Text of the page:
I visited the school where my new Canadian, American and Sri Lankan friends teach, and it somehow evolved that I agreed to teach a couple of courses next week about money management, investing and such
I also had (a vegetarian) lunch at the school and decided to offer to add to their menu by cooking my famous chicken for them tomorrow.
I'm continuing to enjoy Paul Theroux's book as he visited many places I've been and quite a few that I'd like to visit. I did find a few mistakes in the book, though. For example, he says that Gyor is the border station between Austria and Hungary, while anybody who has been there knows that the border station is Hegyeshalom and that Gyor is already halfway to Budapest. (A writer friend of mine who knows Theroux once told me that he, Theroux, sometimes makes up some of the stuff in his books without even actually visiting the places.) With the internet and a bit of imagination, I suppose it would be possible to make up an entire trip.
The book also gives the impression that he did one, long trip to Japan and back. But when you consider the seasons during which he is in each place, you realize that he must have broken up the trip with a return home to rest for a few months before flying back out to continue the trip. That is cheating a bit, but I guess it really doesn't matter too much.
In the afternoon I went out looking for the ingredients for the meal I am to cook tomorrow. I figured the hardest thing to find would be the bell peppers, so when I found some at the market, I pounced on them
My first task of the day was to buy the chicken that I am to cook. Should be easy, right? Well, I heard from my friends that the (socialist) government has placed a limit on how much chickens can be sold for. They didn't, however, place a limit on the cost of the components needed to raise chickens. The result: No chickens to be found in the market. People, for some reason, refuse to sell them for less than the production cost.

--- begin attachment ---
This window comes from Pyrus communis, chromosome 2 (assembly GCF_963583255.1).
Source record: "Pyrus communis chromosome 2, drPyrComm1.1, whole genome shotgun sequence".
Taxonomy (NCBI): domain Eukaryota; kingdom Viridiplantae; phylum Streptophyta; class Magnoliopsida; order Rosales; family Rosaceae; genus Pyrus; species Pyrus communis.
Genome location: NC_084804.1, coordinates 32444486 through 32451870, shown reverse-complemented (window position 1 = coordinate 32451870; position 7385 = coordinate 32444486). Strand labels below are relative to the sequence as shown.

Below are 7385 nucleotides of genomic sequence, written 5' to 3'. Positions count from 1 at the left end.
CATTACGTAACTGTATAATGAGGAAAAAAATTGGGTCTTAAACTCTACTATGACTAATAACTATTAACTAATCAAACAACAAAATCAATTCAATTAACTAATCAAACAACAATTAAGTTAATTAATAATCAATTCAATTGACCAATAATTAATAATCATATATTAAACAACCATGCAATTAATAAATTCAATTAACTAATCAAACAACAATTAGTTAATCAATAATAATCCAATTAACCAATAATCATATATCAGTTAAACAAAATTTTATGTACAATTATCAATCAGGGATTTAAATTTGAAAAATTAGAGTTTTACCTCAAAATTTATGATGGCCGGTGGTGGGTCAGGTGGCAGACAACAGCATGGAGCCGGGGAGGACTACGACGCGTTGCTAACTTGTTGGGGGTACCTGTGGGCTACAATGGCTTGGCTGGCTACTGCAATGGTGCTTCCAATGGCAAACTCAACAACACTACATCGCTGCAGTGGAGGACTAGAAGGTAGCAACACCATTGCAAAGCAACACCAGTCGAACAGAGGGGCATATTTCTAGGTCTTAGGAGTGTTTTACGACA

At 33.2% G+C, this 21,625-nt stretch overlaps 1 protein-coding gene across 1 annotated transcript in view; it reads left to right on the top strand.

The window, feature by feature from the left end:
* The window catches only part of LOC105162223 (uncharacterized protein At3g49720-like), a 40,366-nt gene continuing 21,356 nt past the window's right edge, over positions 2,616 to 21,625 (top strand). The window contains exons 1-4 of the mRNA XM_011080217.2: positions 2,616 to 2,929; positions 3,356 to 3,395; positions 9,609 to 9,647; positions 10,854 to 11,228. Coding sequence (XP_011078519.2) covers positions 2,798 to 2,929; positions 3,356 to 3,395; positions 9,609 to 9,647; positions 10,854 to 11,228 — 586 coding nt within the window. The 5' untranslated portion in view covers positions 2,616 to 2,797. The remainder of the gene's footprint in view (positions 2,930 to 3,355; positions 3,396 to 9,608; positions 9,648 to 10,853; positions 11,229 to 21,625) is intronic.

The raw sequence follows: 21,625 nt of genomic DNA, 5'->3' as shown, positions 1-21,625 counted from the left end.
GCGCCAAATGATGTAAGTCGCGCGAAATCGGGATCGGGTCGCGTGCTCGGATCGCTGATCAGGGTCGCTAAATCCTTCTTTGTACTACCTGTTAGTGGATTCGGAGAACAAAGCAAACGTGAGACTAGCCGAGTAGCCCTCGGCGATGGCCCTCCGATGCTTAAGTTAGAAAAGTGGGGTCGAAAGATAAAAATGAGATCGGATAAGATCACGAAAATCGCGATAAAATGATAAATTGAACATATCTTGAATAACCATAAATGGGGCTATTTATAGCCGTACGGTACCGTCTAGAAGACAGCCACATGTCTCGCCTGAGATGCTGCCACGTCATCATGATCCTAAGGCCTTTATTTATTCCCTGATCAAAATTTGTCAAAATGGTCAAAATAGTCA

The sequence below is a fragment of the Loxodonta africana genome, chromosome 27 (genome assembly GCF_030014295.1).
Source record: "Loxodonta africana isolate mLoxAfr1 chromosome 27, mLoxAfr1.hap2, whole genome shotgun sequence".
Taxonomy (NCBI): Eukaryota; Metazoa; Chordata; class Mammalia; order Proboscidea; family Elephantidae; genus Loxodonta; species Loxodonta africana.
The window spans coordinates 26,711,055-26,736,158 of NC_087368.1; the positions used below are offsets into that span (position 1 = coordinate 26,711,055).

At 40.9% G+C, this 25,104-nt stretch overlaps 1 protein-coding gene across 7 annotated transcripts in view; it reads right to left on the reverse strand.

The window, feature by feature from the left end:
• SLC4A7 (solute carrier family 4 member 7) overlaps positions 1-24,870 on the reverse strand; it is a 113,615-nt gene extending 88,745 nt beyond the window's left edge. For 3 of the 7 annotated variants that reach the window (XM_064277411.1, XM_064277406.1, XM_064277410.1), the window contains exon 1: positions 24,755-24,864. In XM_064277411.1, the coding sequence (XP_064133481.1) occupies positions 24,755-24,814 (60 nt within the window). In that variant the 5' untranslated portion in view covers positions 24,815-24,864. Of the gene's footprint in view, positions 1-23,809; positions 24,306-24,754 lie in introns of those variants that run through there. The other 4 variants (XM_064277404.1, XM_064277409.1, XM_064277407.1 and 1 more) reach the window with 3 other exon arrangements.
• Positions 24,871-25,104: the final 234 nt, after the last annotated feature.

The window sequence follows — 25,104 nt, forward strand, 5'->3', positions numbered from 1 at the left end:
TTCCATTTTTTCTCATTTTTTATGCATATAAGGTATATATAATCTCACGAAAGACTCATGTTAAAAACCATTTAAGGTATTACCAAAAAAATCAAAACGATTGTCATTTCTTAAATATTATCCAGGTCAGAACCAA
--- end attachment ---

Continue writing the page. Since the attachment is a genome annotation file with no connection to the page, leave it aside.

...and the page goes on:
Eventually I found a rock solid frozen one at the local supermarket, but I was really concerned with whether it would be thawed in time for me to cook it for lunch
As the remaining part of the chicken wasn't thawing, we decided to use warmer water. So the cook's helper boiled some water and added it to the mix - resulting in a partially boiled chicken - again, not the way we do it back home.
I was assured that there would be cooking oil, so when I asked for it, I was handed a pack of some solid coconut "oil", another thing we don't use in Louisiana. I was starting to get a very bad feeling about how my chicken was going to turn out.
And so, to make a long story short, if it is not already too late to do so, my chicken turned out - disastrously
After lunch, on my way home, I made it a point to pass through the market - to not buy anything from the guy who overcharged me for my bell peppers yesterday. As I was ignoring him, he was calling out to me - and I turned around to face him - and just turned up my nose at him. Ha. I want him to stew in his own juices for a few days. Maybe I'll eventually give in and start buying from him. He'll probably go out of his way not to overcharge me next time.